Shook added that lawmakers don't have far to go to do what she and other leaders are suggesting.
"The House has passed a bill, the Senate has passed a bill," she said. "All that's left is for the House to appoint conferees and them to be reconciled."
The negotiations have been held up since May, when the House passed a four-year, $59 billion funding bill for the FAA. The bill — which already differed from the two-year, $34 billion bill that the Senate passed in February — included a provision that nullifies rule changes from the National Mediation Board that make it easier for airline and railroad employees to join unions.
Democrats in the Senate objected strongly to the union provision, and President Obama threatened to veto the bill if the final version included it.
The fight preceded the shutdown of the FAA in August but was never far from the surface, as Democrats accused Republicans in the House of inserting poison pills into the funding routine as political retribution for their stance on the union issue.
Moak said the battle over union rules should be fought another day.
"The labor issue is one of many issues left to reconciled," he said in response to a question from The Hill. "It has no place in the FAA bill. We need to move on."
The August shutdown of the FAA is projected to have cost the federal government $30 million per day because the sales tax on airline tickets wasn't collected for 13 days.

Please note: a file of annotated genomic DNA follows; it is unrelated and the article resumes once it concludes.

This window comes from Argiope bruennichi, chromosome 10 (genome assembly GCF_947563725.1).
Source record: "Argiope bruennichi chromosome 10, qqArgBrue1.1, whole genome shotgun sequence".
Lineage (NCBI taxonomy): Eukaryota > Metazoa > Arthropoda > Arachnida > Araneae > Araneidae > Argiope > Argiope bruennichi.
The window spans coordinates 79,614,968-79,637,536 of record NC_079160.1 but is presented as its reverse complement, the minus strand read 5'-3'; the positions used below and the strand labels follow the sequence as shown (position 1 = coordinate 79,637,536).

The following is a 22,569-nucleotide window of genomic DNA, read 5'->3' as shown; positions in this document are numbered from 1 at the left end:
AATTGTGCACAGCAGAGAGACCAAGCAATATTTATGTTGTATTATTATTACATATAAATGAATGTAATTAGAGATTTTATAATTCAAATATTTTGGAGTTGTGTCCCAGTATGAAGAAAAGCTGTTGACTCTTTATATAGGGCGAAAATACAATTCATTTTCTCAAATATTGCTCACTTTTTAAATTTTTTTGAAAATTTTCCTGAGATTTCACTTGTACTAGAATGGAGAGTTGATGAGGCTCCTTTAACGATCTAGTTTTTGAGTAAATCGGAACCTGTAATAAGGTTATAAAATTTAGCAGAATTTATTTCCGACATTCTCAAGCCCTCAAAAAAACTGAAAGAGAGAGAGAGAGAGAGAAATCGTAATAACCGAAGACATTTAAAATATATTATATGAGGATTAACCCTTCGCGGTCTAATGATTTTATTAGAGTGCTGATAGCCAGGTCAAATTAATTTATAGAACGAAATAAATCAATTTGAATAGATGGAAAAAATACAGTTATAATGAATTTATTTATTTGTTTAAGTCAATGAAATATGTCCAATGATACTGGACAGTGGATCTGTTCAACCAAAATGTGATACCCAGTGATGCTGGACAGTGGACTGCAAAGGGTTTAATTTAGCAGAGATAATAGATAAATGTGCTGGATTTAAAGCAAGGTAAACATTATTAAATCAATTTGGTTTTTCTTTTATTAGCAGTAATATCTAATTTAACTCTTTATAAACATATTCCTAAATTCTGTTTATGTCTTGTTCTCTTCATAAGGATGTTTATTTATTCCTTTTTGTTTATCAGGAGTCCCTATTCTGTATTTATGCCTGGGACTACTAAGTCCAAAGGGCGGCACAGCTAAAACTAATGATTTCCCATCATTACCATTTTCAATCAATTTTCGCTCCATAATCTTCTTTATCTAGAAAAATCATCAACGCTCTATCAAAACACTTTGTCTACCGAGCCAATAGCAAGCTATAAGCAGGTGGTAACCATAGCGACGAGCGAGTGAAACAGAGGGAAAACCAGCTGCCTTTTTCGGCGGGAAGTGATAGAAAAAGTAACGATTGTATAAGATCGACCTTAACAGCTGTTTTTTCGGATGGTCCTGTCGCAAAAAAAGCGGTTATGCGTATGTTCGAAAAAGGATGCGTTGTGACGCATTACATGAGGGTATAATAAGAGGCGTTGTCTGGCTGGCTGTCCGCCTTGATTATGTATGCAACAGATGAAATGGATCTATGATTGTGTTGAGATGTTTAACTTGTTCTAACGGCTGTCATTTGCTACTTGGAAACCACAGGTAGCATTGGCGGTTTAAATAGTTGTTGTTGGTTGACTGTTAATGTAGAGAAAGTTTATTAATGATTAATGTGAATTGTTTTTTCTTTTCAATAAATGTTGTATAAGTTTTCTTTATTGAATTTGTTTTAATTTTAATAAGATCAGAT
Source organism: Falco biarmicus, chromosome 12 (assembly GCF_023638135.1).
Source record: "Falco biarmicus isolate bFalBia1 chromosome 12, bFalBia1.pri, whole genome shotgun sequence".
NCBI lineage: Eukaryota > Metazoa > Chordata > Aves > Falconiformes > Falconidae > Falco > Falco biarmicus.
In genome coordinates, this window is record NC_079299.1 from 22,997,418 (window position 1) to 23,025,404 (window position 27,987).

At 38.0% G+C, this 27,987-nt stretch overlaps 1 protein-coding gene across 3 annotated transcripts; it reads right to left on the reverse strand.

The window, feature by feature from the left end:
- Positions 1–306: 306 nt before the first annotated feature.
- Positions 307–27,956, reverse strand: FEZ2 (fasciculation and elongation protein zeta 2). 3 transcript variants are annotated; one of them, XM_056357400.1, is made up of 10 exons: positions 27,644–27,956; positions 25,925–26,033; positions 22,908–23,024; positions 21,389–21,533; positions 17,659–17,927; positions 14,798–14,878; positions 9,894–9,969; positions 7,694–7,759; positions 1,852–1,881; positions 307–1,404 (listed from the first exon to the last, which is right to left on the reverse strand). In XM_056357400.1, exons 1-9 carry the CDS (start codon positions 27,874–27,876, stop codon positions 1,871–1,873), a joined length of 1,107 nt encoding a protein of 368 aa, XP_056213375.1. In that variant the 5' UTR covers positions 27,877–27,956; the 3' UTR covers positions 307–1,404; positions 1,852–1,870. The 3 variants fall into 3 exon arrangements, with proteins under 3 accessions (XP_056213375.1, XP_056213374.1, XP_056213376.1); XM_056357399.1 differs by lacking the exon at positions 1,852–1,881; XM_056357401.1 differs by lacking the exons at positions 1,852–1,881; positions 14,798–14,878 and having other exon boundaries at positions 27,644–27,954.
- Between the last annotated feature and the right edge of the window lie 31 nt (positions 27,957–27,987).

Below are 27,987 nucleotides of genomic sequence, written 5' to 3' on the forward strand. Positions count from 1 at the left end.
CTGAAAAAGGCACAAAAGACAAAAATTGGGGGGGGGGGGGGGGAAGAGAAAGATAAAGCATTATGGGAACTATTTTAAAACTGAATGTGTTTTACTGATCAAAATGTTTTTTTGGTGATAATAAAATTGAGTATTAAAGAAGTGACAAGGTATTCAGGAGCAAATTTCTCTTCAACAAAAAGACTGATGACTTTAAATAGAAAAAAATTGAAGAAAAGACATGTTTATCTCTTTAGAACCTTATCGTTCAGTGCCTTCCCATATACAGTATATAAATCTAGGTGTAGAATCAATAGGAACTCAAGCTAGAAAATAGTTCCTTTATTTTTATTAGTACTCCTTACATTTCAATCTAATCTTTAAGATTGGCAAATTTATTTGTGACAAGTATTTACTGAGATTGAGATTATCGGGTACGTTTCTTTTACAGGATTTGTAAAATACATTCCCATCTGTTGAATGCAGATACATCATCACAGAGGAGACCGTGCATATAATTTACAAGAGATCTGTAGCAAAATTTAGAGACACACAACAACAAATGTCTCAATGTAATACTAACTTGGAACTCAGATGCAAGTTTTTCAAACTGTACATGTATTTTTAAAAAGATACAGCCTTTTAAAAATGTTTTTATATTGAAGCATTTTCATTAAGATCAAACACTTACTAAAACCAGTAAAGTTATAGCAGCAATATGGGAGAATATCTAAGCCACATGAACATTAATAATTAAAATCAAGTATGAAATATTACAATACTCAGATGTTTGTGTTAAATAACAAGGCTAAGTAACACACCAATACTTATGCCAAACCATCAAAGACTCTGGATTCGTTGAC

Another issue dividing lawmakers is the number of long-distance flights at Reagan Airport. Federal law allows only 12 nonstop flights over 1,250 miles to and from the airport each day. Other long-distance flights to the Washington area land at Dulles Airport and Baltimore-Washington Airport (BWI), which are both about 30 miles from the District.
The version of the FAA bill approved by the Senate would increase the number of Reagan flights to 28, but the measure passed by the House would leave the number unchanged.
Despite there being so many unresolved issues between the chambers, Shook said the divide is not as wide as it seems.
"There's a gap between what happens in Washington, D.C. and the rest of the country," she said. "We're here today to shine a light on this issue for the rest of the country."
A Republican House staffer said the chamber was working on both the FAA issue and paying back workers who were furloughed earlier this month, but did not have a timetable for votes on those measures.
A Democratic congressional aide said a bill in the House would have to be unveiled by the end of the week to comply with the three-day review rule implemented by Republicans when they took over the chamber this year.
The current funding of the FAA expires Sept. 16.